The Internet of Things (IoT) is already starting to affect the way industries function. IT administrators in every sector are keeping a close eye on each stage of its development, and considering its potential to change the course of their profession. But the growth of IoT makes it increasingly difficult to ensure a consistently reliable network infrastructure. With such a wide range of devices to incorporate into the network, system administrators must recognise that putting in place proper procedures that guarantee the safety of their organisation’s IT infrastructure is crucial.
The potential benefits are significant, nowhere more so than in industries with a large number and range of possible devices to include on the network. Consider the healthcare industry as an example – devices from pacemakers to hearing aids can be connected via IoT.
This would make it possible for appliances to perform tasks as diverse as regulating body temperature and monitoring heart rate without the need to take up clinical time, both minimising cost and driving efficiencies. The ability of devices to relay information to one another without the need for human intervention could herald a new dawn for healthcare.
However, it is not without its potential challenges. To give another healthcare example, if an application or device disconnects or crashes, the implications could be literally life-threatening.
The complexity of the new network means there are likely to be teething problems when incorporating new devices and appliances into the existing infrastructure. There is a risk that this could lead to loss of data, and even more worryingly, stalled supply chains if the network fails in a commercial context.
The list of seven top tips below provides an initial guide on how you can prepare your network for IoT, and have the best chance of smoothly managing the transition to an IoT-enabled infrastructure:
A gateway can be used to manage the many devices and sensors that come on to the network. This will make it possible to translate each “thing’s” protocols and forward each unique piece of IoT data to its most appropriate destination. IoT gateways manage and support the ever-broadening array of new devices and applications, and you can also use them for real-time network protection against security issues that arise because of vulnerabilities.
Network traffic will inevitably increase over time due to growing numbers of devices, adding to bandwidth requirements. You can set up an SDN to automatically allow network resources including bandwidth among applications, according to priorities reflected in policies. For instance, this could be calendaring bandwidth for devices that send data only at specified intervals.
It’s often faster, more efficient, and more cost-effective to analyse data at the network edge where devices produce and gather the data. It’s also often critical to many applications, such as those that respond to imminent equipment malfunctions, that you complete that analysis in seconds. To analyse big data from IoT, get edge servers ready with the processing power and capacity necessary for data analysis, and make sure servers are fit for the environments where IoT lives.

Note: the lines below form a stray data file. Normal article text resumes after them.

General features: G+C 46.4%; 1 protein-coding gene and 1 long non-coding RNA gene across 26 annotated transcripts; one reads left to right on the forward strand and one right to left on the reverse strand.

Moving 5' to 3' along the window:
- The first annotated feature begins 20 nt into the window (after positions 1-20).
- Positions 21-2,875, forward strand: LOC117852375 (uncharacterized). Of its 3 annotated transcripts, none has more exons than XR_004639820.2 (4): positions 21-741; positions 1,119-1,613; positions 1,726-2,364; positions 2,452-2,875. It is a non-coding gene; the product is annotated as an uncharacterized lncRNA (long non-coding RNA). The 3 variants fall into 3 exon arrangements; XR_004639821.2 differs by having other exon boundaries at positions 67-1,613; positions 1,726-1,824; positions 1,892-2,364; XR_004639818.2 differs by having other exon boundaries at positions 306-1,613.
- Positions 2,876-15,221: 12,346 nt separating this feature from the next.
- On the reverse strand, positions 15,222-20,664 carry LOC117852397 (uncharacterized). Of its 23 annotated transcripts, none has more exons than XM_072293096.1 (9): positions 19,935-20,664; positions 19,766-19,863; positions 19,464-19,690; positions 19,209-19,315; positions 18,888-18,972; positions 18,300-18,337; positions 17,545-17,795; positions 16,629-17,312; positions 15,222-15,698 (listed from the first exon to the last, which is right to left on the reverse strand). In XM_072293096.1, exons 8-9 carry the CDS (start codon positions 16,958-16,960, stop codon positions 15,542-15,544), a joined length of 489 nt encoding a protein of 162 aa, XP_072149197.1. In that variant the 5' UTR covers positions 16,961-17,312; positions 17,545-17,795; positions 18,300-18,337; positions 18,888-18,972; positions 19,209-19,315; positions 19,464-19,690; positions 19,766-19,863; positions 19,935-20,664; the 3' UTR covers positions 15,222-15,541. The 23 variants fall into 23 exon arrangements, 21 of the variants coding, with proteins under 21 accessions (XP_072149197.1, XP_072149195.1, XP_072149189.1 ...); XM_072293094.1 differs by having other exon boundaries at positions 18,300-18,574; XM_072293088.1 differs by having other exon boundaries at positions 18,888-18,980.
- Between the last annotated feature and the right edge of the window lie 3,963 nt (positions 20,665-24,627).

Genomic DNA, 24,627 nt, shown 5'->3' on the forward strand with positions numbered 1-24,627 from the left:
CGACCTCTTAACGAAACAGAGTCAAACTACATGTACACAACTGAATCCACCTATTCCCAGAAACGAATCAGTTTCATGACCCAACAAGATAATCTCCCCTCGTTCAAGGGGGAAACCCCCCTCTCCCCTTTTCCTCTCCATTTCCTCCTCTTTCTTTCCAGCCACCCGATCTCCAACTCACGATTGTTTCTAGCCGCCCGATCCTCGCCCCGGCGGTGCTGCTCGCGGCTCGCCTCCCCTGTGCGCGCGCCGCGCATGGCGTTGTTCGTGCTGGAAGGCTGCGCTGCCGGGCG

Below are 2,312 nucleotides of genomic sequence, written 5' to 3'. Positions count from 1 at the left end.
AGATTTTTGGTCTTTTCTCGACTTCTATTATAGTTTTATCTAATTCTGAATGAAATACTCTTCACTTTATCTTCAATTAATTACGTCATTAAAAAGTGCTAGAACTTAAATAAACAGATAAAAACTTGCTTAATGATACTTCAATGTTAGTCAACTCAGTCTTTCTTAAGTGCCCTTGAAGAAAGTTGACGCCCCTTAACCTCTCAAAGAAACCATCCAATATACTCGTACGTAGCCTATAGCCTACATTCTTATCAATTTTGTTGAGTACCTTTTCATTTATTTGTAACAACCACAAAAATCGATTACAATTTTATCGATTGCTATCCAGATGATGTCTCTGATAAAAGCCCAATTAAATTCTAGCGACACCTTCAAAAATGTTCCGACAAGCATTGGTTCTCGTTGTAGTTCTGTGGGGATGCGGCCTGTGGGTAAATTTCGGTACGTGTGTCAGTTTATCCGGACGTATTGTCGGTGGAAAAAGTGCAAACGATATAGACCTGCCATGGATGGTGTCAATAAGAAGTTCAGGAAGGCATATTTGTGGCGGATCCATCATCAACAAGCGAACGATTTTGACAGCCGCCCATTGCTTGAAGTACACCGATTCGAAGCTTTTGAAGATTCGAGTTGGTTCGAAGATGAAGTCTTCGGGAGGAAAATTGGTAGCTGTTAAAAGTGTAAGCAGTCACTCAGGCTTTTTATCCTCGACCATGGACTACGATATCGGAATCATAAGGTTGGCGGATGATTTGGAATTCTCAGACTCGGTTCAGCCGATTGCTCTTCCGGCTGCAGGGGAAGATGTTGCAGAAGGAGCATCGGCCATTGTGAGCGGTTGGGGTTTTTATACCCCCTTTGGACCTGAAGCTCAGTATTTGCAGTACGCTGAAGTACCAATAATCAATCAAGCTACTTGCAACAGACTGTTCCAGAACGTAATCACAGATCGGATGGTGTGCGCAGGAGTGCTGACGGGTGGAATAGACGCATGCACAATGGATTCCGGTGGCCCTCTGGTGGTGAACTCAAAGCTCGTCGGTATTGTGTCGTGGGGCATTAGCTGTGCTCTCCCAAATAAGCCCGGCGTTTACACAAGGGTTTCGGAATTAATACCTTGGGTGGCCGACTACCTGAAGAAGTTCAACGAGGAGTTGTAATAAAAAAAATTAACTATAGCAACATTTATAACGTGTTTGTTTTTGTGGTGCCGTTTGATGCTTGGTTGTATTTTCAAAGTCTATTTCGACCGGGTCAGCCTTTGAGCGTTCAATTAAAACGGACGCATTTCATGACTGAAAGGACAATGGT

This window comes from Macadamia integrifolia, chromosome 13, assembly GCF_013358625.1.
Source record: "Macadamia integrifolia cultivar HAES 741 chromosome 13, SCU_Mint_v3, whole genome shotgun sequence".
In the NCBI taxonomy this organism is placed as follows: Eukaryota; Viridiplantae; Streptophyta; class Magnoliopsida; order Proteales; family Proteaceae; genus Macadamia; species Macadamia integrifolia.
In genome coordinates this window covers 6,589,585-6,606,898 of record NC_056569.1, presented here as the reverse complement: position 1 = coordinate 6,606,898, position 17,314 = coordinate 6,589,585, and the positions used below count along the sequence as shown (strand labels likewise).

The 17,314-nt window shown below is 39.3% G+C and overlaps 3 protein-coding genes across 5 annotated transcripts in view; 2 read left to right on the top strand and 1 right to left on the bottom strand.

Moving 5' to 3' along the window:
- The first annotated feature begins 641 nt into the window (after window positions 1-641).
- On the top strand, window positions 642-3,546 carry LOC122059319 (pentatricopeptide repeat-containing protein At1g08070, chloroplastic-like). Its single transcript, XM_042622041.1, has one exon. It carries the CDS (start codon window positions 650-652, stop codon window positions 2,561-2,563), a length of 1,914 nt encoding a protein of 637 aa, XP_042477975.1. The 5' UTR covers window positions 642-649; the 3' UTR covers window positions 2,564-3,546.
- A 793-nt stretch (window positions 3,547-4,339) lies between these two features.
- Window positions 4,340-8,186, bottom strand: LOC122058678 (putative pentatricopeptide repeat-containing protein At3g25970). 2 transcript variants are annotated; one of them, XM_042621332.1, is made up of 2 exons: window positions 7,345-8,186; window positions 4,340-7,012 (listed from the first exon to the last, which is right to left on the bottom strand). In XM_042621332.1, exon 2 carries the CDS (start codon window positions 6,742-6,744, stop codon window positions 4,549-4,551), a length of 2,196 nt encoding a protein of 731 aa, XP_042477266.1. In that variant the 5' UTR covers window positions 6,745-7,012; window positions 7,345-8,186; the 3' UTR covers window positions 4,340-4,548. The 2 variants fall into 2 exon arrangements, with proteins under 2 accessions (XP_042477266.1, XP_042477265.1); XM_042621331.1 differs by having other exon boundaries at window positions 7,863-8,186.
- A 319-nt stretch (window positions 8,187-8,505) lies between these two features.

IoT data comes in different sizes and with varying worth; some of it has a lot of value to a business, and some of it not so much. The importance of the data to the business can also change over time, and these factors create concerns over what storage types, tiers, and durations are appropriate for IoT. Scalable cloud storage is one possible solution, and for storing data at or inside IoT devices, consider MRAM or 3D XPoint Technology.
IoT will need so many IP addresses for all the new “things” that it will be difficult for IPv4 to supply them all. Transition your network to support for IPv6 in time to stay ahead of that increasing device count. Also, ensure to check with vendors to determine whether their devices are ready for IPv6.
There has been a lot written about security vulnerabilities such as challenges to patching and default credentials that you cannot easily update. You can begin to protect your network through risk analyses, device and protocol audits, as well as IoT policies and policy enforcement. Scrutinise and select IoT vendors carefully, and ask all of them how they will be able to mitigate each and every one of your security concerns.
The sheer number and types of IoT devices and evolving network events require that you use robust IT monitoring. Plan ahead for adaptable, scalable network monitoring that encompasses the variables you must account for with IoT.
Clearly, the potential of IoT to change the face of entire industries is significant, but its success will ultimately come down to how effectively IT infrastructures are managed as ever more devices – or ‘things’ – are added to the network.
By adhering to these seven pieces of advice, you give yourself and your business the best opportunity to reap the rewards that IoT can ultimately bring.
Also – take a look at Introduction to the internet of things
Neil ran his first SAP transformation programme in his early twenties. He spent the next 18 years working both client side and for various consultancies running numerous SAP programmes. After successfully completing over 15 full lifecycles he took a senior leadership/board position and his work moved onto creating the same success for others.